Internet, Interrupted

As several area North Carolina schools have discovered, high speed internet is hard to come by.  Fast, reliable internet access is so sparse in rural parts of the state that townspeople and schools have to fight over the few high-speed hubs in town: schools and libraries.  The alternative is slow dial-up, which often gets interrupted and is grossly unreliable. 

Rural areas of Aiken, Edgefield and Barnwell counties do not have broadband service available. Instead, residents must rely on the slower telephone dial-up connection on their home computers.

This hits schools especially hard, as students are assigned web-based projects and are required to complete online college and job applications--impossible tasks with limited internet access.  To help compensate, schools are forced to open after-school media labs.  Competition is fierce for the limited number of computers available in the labs.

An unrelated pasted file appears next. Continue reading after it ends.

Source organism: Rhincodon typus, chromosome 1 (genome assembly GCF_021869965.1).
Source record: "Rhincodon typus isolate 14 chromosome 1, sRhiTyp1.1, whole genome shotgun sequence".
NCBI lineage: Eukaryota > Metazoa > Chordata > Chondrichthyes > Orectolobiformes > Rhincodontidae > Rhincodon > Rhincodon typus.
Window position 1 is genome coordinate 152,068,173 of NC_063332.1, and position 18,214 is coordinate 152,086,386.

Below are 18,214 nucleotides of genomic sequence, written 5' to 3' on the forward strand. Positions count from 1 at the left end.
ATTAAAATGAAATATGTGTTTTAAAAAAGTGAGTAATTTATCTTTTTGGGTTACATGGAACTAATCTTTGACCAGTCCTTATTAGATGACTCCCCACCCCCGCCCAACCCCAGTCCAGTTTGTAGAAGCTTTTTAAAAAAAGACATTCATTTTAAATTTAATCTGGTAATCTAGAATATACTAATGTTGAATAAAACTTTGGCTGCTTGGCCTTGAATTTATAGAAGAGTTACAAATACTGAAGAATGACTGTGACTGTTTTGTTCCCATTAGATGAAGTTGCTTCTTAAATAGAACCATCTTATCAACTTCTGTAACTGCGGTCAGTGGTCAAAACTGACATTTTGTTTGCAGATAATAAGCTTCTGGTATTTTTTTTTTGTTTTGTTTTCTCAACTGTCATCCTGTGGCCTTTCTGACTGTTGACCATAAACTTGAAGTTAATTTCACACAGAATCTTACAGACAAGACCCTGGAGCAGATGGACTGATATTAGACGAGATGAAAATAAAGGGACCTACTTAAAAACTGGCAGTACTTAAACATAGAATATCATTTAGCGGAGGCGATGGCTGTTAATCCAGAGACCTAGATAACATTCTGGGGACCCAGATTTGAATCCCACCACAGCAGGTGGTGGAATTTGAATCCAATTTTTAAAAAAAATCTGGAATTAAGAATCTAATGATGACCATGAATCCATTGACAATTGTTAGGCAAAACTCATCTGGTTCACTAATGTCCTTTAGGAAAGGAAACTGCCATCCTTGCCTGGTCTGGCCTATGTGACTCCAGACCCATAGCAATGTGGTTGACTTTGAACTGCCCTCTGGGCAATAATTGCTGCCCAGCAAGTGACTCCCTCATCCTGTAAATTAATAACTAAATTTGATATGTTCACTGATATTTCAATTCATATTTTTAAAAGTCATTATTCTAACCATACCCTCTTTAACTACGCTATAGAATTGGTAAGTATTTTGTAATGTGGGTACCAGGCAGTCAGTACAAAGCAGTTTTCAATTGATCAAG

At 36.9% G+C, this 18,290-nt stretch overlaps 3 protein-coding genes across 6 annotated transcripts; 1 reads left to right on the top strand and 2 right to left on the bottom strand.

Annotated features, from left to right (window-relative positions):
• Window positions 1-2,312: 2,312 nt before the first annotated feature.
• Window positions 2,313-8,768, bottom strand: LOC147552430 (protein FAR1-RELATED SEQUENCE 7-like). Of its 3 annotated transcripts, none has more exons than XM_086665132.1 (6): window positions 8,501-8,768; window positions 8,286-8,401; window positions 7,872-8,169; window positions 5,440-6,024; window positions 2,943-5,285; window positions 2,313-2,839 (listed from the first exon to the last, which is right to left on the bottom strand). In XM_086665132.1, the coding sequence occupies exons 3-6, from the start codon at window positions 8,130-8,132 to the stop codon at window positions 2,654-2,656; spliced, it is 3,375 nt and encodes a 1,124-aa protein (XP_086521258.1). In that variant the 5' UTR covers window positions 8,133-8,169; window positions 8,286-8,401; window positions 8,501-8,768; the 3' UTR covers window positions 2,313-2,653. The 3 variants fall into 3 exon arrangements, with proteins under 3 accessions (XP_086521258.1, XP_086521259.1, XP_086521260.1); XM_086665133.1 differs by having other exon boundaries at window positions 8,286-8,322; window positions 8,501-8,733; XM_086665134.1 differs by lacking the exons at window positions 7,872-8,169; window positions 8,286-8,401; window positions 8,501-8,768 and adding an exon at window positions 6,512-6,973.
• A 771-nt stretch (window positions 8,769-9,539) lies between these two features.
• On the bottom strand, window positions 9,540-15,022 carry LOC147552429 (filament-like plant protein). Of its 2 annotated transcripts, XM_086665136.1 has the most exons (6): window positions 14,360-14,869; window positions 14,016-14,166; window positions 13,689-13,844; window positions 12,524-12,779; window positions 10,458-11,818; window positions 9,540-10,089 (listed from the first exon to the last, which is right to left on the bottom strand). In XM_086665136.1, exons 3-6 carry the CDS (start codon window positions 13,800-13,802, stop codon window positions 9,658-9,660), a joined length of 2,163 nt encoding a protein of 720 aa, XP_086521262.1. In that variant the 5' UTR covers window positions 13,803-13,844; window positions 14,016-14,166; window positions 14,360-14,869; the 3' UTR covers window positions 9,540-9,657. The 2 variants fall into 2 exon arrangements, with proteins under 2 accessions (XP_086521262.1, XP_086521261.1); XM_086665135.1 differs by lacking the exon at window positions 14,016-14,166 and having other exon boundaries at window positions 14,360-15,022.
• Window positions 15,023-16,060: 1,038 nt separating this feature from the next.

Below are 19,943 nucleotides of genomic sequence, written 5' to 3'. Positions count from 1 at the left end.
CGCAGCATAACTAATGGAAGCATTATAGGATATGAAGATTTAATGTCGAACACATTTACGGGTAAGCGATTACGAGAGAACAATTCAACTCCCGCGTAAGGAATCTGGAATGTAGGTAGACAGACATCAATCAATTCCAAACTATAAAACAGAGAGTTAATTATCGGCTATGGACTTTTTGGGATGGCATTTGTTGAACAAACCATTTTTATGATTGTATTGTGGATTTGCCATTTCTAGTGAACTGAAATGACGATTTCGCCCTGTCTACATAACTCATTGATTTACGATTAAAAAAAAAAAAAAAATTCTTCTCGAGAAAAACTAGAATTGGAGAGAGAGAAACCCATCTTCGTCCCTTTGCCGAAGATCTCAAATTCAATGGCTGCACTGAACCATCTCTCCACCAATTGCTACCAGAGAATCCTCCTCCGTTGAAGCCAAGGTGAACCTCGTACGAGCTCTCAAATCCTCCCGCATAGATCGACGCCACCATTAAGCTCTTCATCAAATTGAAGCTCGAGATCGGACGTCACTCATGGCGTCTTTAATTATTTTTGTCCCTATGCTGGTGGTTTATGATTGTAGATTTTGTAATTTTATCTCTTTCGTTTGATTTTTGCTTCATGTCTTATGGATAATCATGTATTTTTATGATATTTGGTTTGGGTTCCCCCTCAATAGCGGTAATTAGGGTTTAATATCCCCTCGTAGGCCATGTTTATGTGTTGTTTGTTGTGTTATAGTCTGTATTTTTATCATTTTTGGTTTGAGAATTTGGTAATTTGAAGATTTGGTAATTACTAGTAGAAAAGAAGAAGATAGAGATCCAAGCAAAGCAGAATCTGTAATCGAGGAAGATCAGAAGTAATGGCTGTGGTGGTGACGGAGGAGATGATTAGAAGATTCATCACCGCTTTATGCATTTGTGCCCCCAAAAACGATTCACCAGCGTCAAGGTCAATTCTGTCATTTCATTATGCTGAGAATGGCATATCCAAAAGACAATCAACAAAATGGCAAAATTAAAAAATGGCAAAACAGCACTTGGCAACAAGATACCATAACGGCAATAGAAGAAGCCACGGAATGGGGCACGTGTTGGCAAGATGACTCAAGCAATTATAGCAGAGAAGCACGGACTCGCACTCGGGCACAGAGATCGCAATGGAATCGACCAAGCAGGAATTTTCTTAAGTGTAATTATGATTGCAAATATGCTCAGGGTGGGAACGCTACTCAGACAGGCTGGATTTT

At one school, Patricia Bryan, the school's career counselor, points out that most area libraries impose 30 minute limits on computer use and college and job applications can take more than 30 minutes to complete.

Not having access to broadband Internet has created a new type of discrimination in the rural parts of the county," Ms. Bryan said. She said residents shouldn't be penalized for not living in the city limits.

Rural communities are being left out of the high-speed revolution sweeping the country.  While schools and libraries are stepping in to compensate for the lack of residential broadband availability, setting up special labs and extending hourse diverts school and library resources from other critical tasks.

Libraries, Schools Help with Access to the Internet (Registration Required)